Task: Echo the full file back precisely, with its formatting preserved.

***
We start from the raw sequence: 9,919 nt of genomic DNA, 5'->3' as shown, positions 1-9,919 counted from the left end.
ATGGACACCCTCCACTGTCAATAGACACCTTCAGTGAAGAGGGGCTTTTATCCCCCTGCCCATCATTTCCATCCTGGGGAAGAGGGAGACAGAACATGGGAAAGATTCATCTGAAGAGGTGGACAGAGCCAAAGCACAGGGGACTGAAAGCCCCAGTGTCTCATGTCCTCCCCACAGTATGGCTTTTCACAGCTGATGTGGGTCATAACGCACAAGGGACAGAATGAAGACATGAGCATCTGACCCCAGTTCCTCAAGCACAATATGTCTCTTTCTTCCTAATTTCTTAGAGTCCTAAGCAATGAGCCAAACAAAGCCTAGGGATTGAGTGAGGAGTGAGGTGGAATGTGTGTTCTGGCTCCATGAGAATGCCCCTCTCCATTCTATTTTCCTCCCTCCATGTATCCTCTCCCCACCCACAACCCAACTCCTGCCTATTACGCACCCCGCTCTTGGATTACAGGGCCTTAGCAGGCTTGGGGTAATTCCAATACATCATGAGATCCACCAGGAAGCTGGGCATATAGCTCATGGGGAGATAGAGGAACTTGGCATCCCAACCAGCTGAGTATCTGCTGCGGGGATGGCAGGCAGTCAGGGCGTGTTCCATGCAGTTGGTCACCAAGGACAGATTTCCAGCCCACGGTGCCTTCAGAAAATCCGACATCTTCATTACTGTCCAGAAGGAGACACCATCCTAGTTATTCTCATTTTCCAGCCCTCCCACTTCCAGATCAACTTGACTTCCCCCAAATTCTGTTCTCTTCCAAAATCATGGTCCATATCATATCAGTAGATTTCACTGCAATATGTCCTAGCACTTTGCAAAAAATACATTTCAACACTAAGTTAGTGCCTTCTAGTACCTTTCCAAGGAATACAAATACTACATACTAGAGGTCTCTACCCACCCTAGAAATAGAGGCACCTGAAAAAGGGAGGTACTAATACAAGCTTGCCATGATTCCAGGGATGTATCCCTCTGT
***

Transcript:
We start from the raw sequence: 9,919 nt of genomic DNA, 5'->3' as shown, positions 1-9,919 counted from the left end.
ATGGACACCCTCCACTGTCAATAGACACCTTCAGTGAAGAGGGGCTTTTATCCCCCTGCCCATCATTTCCATCCTGGGGAAGAGGGAGACAGAACATGGGAAAGATTCATCTGAAGAGGTGGACAGAGCCAAAGCACAGGGGACTGAAAGCCCCAGTGTCTCATGTCCTCCCCACAGTATGGCTTTTCACAGCTGATGTGGGTCATAACGCACAAGGGACAGAATGAAGACATGAGCATCTGACCCCAGTTCCTCAAGCACAATATGTCTCTTTCTTCCTAATTTCTTAGAGTCCTAAGCAATGAGCCAAACAAAGCCTAGGGATTGAGTGAGGAGTGAGGTGGAATGTGTGTTCTGGCTCCATGAGAATGCCCCTCTCCATTCTATTTTCCTCCCTCCATGTATCCTCTCCCCACCCACAACCCAACTCCTGCCTATTACGCACCCCGCTCTTGGATTACAGGGCCTTAGCAGGCTTGGGGTAATTCCAATACATCATGAGATCCACCAGGAAGCTGGGCATATAGCTCATGGGGAGATAGAGGAACTTGGCATCCCAACCAGCTGAGTATCTGCTGCGGGGATGGCAGGCAGTCAGGGCGTGTTCCATGCAGTTGGTCACCAAGGACAGATTTCCAGCCCACGGTGCCTTCAGAAAATCCGACATCTTCATTACTGTCCAGAAGGAGACACCATCCTAGTTATTCTCATTTTCCAGCCCTCCCACTTCCAGATCAACTTGACTTCCCCCAAATTCTGTTCTCTTCCAAAATCATGGTCCATATCATATCAGTAGATTTCACTGCAATATGTCCTAGCACTTTGCAAAAAATACATTTCAACACTAAGTTAGTGCCTTCTAGTACCTTTCCAAGGAATACAAATACTACATACTAGAGGTCTCTACCCACCCTAGAAATAGAGGCACCTGAAAAAGGGAGGTACTAATACAAGCTTGCCATGATTCCAGGGATGTATCCCTCTGT